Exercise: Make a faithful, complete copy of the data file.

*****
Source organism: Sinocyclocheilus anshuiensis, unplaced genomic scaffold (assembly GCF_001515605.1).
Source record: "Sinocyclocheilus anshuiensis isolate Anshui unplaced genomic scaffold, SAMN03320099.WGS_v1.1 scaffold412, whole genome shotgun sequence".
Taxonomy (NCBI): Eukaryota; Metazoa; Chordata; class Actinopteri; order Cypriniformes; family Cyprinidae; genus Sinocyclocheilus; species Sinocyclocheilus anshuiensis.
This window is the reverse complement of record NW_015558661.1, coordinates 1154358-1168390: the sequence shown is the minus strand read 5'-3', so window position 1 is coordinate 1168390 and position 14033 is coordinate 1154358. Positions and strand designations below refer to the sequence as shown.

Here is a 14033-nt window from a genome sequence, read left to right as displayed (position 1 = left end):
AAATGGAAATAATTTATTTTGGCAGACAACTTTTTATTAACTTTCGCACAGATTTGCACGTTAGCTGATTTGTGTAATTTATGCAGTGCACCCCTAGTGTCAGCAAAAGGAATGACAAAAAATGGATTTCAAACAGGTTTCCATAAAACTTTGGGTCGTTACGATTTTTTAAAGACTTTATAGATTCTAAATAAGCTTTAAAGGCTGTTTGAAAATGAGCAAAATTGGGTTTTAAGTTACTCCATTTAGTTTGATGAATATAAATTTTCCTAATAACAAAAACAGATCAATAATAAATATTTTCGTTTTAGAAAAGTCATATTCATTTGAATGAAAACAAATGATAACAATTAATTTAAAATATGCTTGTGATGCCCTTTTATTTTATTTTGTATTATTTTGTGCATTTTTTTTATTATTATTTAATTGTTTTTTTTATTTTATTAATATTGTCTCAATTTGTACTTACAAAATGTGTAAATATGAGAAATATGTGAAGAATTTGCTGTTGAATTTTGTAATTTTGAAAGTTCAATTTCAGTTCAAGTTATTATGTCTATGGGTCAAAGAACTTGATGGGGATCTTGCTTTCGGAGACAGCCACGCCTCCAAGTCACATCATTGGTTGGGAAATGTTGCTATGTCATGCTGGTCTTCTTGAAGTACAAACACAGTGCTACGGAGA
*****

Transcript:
Source organism: Sinocyclocheilus anshuiensis, unplaced genomic scaffold (assembly GCF_001515605.1).
Source record: "Sinocyclocheilus anshuiensis isolate Anshui unplaced genomic scaffold, SAMN03320099.WGS_v1.1 scaffold412, whole genome shotgun sequence".
Taxonomy (NCBI): Eukaryota; Metazoa; Chordata; class Actinopteri; order Cypriniformes; family Cyprinidae; genus Sinocyclocheilus; species Sinocyclocheilus anshuiensis.
This window is the reverse complement of record NW_015558661.1, coordinates 1154358-1168390: the sequence shown is the minus strand read 5'-3', so window position 1 is coordinate 1168390 and position 14033 is coordinate 1154358. Positions and strand designations below refer to the sequence as shown.

Here is a 14033-nt window from a genome sequence, read left to right as displayed (position 1 = left end):
AAATGGAAATAATTTATTTTGGCAGACAACTTTTTATTAACTTTCGCACAGATTTGCACGTTAGCTGATTTGTGTAATTTATGCAGTGCACCCCTAGTGTCAGCAAAAGGAATGACAAAAAATGGATTTCAAACAGGTTTCCATAAAACTTTGGGTCGTTACGATTTTTTAAAGACTTTATAGATTCTAAATAAGCTTTAAAGGCTGTTTGAAAATGAGCAAAATTGGGTTTTAAGTTACTCCATTTAGTTTGATGAATATAAATTTTCCTAATAACAAAAACAGATCAATAATAAATATTTTCGTTTTAGAAAAGTCATATTCATTTGAATGAAAACAAATGATAACAATTAATTTAAAATATGCTTGTGATGCCCTTTTATTTTATTTTGTATTATTTTGTGCATTTTTTTTATTATTATTTAATTGTTTTTTTTATTTTATTAATATTGTCTCAATTTGTACTTACAAAATGTGTAAATATGAGAAATATGTGAAGAATTTGCTGTTGAATTTTGTAATTTTGAAAGTTCAATTTCAGTTCAAGTTATTATGTCTATGGGTCAAAGAACTTGATGGGGATCTTGCTTTCGGAGACAGCCACGCCTCCAAGTCACATCATTGGTTGGGAAATGTTGCTATGTCATGCTGGTCTTCTTGAAGTACAAACACAGTGCTACGGAGA